There is exactly one interesting stretch of this movie right after everyone is raptured. All of the kids are taken and watching the parents who were left behind grieving and clutching their kids’ stuff is effective. Though, it’s comical how quickly society completely crumbles. So many people have a half second of confusion before immediately concluding it’s absolutely time to loot. This part of the movie introduces my two favourite characters:
- Guy desperately fleeing the mall holding two shirts he stole off the rack
- Woman tearfully pleading “stooooooop” with the guy in the truck who keeps rear ending her
That’s it though. That’s the only part that comes close to being decent and its three minutes out of a 110 (!) minute movie. This movie has enough plot to fill a 44 minute TV episode and it’s crazy they stretched it out to nearly two hours. I assume this was planned to be the first in a series, but you can’t hold back all the interesting stuff to show us later because nobody will give enough of a shit to watch the beginning.
The music in Left Behind is hysterical. There is not one piece of music that works. It all sounds like the end credit score for an 80’s sitcom about two mismatched roommates learning to overcome their differences and be friends.
How Cage-y is Cage?
Not at all. He spends most of the movie sitting in the pilot seat saying plane nouns. He gets one emotional moment but usually looks and sounds bored. I mentioned earlier he did the movie as a favour and it’s not hard to tell. I imagine it didn’t take Cage long to realize what he had signed up for and he likely coasted through the role from there.
You bought the blu-ray?! Are there bonus features at least?!
The blu-ray menu for this movie contains something I’ve never seen before. There’s selectable options for both Special Features and Bonus Features.
The special features contain a handful of cast and crew interviews, along with some behind the scenes footage. Cage does seem to be passionate about the material in his interview. He wants the movie to bring families closer and inspire conversation around the dinner table. I’m sure it did but I imagine a lot of it was “Why the fuck did you make me watch that movie?!”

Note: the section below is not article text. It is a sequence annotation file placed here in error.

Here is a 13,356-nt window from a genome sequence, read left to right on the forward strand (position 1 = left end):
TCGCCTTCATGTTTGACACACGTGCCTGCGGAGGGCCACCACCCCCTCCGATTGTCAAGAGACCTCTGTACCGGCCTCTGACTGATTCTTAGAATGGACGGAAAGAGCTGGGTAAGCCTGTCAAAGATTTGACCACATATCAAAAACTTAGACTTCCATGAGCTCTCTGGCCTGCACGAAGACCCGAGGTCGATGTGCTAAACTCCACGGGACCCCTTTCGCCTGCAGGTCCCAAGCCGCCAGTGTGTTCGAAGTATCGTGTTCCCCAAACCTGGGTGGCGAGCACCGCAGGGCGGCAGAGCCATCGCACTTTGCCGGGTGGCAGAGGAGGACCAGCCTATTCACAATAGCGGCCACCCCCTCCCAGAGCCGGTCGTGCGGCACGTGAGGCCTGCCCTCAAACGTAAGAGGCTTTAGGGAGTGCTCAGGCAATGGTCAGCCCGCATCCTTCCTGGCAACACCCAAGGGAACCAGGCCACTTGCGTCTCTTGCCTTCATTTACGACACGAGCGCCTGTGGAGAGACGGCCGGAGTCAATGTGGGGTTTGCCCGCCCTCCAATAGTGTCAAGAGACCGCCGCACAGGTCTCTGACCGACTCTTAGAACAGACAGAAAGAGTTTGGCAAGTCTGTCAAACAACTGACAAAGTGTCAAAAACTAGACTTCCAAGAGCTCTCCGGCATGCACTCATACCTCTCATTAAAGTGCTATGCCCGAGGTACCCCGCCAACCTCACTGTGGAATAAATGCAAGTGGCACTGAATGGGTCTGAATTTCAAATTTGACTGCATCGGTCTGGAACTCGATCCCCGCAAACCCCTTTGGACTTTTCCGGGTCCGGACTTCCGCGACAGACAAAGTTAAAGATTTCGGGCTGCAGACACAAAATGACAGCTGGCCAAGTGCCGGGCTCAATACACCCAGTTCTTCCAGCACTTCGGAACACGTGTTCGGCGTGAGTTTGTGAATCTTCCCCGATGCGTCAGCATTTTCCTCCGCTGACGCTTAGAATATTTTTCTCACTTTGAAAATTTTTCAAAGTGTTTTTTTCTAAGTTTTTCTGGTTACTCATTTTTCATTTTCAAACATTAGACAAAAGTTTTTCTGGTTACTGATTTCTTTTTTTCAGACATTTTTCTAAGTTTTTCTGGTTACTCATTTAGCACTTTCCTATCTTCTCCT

There’s a lot of disconnect between the movie we got and the movie everyone seems to think they’re making. Phrases like “action-packed” and “thrilling” are thrown around and I started to wonder if they were originally asked to describe an actual roller coaster and then some creative editing took care of the rest.
The rest of the interviews cover a lot of the same ground. The actor describes what happens to them in the movie and talks about all the prep work they did like reading the script or reading the book or thinking about things.
The Bonus Features section is where it’s really at. Here we find a handful of trailers for other Christian action thrillers and it’s…wow. Mr. T is there and Gary Busey is running backwards at one point and the music always drowns out the dialogue and it’s a fascinating ten-minute journey that almost made watching the actual movie worth it.
Should you get into this cage?
Absolutely not. While there are a few unintentional laughs, this movie does not qualify as being so bad it’s good. It’s a painfully dull and humourless experience that feels endless. Scenes drag on for minutes beyond their logical stopping point and there’s almost zero tension despite what the overbearing soundtrack thinks. I don’t want to judge other peoples’ opinions but I can’t fathom how anyone could walk away from this happy. “I guess I didn’t hate it?” is the only acceptable level of praise for this movie.
Where does it rank?
Ok, this is only the second movie I’ve watched for this feature but I would be willing to throw down a large sum of money and bet that nothing is going to rank beneath it. This has set a low bar. All every other movie has to do is not be terrible, and it will immediately rank higher. So congrats Primal! Enjoy your time at the top for at least a little bit longer!
As it stands: